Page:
Guidelines for Vocational Education Programs

IV. Access and Admission of Students Access and Admission of Students to Vocational Education Programs

(a) Recipient Responsibilites. Criteria controlling student eligibility for admission to vocational education schools, facilities and programs may not unlawfully discriminate on the basis of race, color, national origin, sex, or handicap. A recipient may not develop, impose, maintain, approve, or implement such discriminatory admissions criteria.

(b) State and local recipients may not select or approve a site for a vocational education facility for the purpose or with the effect of excluding, segregating, or otherwise discriminating against students on the basis of race, color, or national origin. Recipients must locate vocational education facilities at sites that are readily accessible to both nonminority and minority communities, and that do not tend to identify the facility or program as intended for nonminority or minority students.

(C) Elegibility for Admission to Vocational Educationn Centers Based on Residence
Recipients may not establish, approve or maintain geographic boundaries for a vocational education center service area or attendance zone, (hereinafter “service area”), that unlawfully exclude students on the basis of race, color, or national origin. The Office for Civil Rights will presume, subject to rebuttal, that any one or combination of the following circumstances indicates that the boundaries of a given service area are unlawfully constituted:

1. A school system or service area contiguous to the given service area, contains minority or nonminority students in substantially greater proportion than the given service area;

2. A substantial number of minority students who reside outside the given vocational education center service area, and who are not eligible for the center reside, nonetheless, as close to the center as a substantial number of non-minority students who are eligible for the center;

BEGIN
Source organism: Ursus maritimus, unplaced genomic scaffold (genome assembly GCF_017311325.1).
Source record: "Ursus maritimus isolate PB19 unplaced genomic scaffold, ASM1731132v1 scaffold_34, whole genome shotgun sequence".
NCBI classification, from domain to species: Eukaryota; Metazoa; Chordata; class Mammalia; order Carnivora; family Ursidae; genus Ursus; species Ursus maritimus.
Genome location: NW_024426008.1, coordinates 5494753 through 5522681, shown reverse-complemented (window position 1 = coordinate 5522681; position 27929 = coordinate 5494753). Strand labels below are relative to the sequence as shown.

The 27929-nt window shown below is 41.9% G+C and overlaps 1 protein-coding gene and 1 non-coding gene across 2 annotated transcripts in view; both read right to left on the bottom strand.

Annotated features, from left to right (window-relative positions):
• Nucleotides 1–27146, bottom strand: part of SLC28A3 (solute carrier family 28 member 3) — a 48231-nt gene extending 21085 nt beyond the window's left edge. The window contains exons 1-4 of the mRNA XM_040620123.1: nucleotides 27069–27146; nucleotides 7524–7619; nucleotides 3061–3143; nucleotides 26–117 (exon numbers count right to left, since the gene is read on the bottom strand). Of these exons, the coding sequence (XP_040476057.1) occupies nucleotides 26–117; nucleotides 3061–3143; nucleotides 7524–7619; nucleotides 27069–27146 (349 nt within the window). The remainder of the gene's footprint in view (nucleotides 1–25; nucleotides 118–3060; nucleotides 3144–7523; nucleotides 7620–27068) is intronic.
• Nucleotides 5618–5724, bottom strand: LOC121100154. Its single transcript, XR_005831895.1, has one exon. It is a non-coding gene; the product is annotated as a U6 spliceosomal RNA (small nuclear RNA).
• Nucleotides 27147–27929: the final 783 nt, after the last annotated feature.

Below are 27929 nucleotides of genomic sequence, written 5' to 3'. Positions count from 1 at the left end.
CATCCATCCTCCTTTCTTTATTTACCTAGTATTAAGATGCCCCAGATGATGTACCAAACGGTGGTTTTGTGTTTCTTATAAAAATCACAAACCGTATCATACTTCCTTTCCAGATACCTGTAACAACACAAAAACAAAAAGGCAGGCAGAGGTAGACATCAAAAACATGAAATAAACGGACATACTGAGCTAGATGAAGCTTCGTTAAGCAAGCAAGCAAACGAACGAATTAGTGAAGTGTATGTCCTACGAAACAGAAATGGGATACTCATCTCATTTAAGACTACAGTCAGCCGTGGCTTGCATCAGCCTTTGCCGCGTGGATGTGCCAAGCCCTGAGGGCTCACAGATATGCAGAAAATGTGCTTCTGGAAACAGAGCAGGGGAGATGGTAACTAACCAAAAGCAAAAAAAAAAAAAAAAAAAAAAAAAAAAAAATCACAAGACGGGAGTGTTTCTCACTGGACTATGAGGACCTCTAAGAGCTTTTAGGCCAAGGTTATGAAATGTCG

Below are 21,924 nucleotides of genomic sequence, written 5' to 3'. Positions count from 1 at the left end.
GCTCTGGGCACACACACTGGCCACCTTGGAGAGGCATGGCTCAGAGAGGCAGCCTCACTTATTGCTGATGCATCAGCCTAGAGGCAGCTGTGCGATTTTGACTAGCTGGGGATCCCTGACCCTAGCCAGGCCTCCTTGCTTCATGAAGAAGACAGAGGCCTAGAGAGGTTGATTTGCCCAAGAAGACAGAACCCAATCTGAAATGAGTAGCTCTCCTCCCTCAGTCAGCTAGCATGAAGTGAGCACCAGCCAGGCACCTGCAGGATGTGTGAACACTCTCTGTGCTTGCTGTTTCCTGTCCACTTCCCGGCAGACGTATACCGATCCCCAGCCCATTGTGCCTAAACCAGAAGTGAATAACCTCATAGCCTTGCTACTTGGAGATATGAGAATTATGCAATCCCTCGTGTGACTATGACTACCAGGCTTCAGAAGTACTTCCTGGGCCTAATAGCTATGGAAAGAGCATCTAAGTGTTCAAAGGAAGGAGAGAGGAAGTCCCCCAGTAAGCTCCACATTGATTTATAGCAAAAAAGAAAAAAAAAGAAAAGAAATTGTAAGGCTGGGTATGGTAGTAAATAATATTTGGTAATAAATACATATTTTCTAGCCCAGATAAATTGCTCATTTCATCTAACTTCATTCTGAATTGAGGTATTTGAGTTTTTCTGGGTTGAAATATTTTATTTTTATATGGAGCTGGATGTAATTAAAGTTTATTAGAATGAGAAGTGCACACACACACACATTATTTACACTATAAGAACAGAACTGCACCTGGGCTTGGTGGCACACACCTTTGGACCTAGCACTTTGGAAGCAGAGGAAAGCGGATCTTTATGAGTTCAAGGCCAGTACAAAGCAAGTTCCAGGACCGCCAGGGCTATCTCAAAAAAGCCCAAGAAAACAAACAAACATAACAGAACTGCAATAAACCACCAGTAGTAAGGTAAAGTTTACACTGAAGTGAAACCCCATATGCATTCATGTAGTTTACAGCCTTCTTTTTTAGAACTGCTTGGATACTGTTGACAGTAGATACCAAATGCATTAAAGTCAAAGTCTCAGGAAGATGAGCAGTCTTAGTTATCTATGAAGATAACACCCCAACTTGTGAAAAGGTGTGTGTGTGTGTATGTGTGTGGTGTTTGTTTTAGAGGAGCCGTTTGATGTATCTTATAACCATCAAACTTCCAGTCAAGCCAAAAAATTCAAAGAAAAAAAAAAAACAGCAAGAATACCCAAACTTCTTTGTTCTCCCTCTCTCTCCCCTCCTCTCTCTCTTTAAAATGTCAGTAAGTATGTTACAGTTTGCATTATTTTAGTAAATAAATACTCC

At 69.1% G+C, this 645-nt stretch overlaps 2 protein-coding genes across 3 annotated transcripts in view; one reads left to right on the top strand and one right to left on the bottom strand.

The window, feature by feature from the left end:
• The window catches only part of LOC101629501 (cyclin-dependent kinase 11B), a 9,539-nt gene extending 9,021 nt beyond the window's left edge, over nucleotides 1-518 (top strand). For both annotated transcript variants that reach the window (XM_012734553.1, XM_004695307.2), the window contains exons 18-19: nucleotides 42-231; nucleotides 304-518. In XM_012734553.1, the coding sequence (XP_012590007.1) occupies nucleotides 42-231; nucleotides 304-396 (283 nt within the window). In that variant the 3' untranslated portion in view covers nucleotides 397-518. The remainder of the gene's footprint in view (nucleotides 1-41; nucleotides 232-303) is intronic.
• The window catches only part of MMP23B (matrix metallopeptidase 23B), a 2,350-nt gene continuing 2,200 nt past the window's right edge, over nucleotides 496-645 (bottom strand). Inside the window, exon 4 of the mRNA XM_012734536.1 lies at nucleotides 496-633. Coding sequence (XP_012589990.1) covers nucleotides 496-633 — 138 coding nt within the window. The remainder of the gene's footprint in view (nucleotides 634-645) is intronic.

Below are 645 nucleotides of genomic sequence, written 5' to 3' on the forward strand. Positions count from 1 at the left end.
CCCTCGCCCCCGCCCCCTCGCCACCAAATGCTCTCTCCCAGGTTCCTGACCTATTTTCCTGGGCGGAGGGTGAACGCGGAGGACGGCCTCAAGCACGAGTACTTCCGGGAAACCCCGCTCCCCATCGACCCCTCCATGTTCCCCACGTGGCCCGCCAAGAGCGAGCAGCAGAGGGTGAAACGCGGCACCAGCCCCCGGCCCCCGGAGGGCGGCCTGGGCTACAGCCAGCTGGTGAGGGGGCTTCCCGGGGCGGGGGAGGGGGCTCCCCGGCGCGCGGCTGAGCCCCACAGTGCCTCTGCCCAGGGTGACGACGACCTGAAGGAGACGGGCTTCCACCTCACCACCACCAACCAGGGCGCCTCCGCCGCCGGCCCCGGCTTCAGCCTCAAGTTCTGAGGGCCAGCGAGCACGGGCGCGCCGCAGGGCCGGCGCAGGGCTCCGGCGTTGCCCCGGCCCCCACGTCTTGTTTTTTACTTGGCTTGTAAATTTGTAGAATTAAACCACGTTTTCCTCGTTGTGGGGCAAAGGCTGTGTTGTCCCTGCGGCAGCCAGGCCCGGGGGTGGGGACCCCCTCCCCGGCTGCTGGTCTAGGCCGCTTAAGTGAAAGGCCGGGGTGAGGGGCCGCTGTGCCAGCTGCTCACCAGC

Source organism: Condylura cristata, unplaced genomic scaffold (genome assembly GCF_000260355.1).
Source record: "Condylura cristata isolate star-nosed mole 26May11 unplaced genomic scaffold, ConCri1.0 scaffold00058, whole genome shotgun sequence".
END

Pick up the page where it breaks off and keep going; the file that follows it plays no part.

3. The over-all vocational education program of the given service area in comparison to the over-all vocational education program of a contiguous school system or service area enrolling a substantially greater proportion of minority students:

(a) provides its students with a broader range of curricular offerings, facilities and equipment; or

(b) provides its graduates greater opportunity for employment in jobs:

(i) for which there is a demonstrated need in the community or region;

(ii) that pay higher entry level salaries or wages; or

(iii) that are generally acknowledged to offer greater prestige or status.

IV. Access and Admission of Students to Vocational Education Programs

(F) Eligibility for admission to secondary vocational education centers based on numerical limits imposed on sending schools. A recipient may not adopt or maintain a system for admission to a secondary vocational education center or program that limits admission to a fixed number of students from each sending school included in the center’s service area if such a system disproportionately excludes students from the center on the basis of race, sex, national origin or handicap. (Example: Assume 25 percent of a school district’s high school students are black and that most of those black students are enrolled in one high school; the white students, 75 percent of the district’s total enrollment, are generally enrolled in the five remaining high schools. This paragraph prohibits a system of admission to the secondary vocational education center that limits eligibility to a fixed and equal number of students from each of the district’s six high schools.)